A new Europe-wide study coordinated by researchers based at University College Cork has found that one in every eight people in Ireland suffers from deficiency in vitamin D.
Vitamin D deficiency can lead to rickets in children and osteomalacia in adults, and can also cause other chronic health problems.
The EU funded ODIN project involved an analysis of vitamin D status in 18 nationally or regionally representative samples of children, teenagers, adults and the elderly across the continent.
In total more than 55,800 people took part in the research.
The study concluded that 13% of those tested across Europe do not get enough vitamin D and four in every ten people do not get enough to support good bone health.
The research, coordinated by Professors Kevin Cashman and Mairead Kiely at UCC's Cork Centre for vitamin D and Nutrition Research, is reported in the American Journal of Clinical Nutrition.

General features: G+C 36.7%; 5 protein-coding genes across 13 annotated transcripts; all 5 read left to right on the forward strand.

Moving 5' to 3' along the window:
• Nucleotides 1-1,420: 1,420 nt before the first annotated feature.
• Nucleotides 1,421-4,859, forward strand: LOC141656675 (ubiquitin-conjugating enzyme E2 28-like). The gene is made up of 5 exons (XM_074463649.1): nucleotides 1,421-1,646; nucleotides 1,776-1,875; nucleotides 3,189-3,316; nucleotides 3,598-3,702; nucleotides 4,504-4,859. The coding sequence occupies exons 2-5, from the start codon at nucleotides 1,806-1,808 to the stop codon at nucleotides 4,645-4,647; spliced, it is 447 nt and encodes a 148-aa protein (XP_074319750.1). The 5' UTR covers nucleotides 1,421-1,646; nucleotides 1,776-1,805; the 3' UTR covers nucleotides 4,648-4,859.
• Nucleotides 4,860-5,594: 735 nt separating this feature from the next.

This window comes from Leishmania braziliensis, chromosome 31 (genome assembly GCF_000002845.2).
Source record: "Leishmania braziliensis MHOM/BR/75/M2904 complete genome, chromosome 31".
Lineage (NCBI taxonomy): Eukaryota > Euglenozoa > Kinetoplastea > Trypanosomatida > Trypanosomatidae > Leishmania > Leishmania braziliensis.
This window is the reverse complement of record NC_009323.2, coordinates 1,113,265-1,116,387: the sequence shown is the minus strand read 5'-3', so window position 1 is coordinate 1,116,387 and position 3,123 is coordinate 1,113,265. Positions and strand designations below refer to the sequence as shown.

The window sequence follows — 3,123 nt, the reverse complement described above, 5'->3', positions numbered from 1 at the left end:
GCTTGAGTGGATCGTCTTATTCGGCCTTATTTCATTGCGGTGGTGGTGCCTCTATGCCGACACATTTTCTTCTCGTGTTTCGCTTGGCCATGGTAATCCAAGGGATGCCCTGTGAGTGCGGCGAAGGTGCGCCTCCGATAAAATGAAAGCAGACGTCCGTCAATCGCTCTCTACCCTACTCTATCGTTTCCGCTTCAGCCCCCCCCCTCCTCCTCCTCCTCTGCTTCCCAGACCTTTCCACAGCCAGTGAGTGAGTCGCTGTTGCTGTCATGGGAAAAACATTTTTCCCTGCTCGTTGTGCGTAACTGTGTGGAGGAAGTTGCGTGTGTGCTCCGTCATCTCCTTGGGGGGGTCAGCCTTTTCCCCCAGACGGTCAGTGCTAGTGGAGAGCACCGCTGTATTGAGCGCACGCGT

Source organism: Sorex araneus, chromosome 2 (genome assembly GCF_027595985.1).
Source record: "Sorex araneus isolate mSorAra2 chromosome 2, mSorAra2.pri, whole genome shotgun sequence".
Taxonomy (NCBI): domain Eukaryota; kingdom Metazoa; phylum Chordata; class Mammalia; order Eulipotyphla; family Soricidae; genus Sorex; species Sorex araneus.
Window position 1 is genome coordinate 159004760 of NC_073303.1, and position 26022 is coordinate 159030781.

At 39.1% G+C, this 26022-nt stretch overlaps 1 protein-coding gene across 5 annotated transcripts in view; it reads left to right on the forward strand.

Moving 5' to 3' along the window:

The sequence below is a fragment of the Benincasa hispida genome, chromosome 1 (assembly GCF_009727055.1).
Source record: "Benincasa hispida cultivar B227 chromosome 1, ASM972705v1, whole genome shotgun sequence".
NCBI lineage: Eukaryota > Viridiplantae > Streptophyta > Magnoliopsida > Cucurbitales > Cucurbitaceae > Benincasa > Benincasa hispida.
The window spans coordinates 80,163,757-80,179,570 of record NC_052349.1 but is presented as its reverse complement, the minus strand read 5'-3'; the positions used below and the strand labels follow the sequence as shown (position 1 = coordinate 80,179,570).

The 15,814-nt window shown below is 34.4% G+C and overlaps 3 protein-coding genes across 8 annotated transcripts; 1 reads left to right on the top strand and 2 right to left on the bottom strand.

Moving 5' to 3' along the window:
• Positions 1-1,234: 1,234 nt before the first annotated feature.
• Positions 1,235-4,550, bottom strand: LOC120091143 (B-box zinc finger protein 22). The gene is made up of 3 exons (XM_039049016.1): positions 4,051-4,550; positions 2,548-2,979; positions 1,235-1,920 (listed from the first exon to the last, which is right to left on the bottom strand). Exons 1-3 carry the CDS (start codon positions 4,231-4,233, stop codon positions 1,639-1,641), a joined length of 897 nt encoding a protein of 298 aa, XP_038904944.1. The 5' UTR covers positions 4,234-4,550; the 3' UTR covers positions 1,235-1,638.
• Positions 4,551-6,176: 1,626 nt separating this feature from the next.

It is the first time a Europe-wide study of vitamin D has been carried out.
The researchers are now working on the development of food based strategies to prevent the problem and will the data at the European Commission next month.
It is expected these plan and the raw data will help inform decision making by health authorities in the region.
"While sunlight is a key provider it is not strong enough during winter months to allow skin to make vitamin D, this is referred to as the 'vitamin D winter,'" said Professor Kevin Cashma.
"In addition, even in summer public health advice suggests limiting unprotected sun exposure due to important concerns about skin damage and cancer.
"The alternative source of vitamin D is dietary supply, however the amount in the diet of many Europeans have been shown to be low.
"Thus, additional supplies are required in the diet."
Vitamin D is not present in many food sources, but can be found in oily fish, egg yolks and some fortified foods such as milk and breakfast cereals.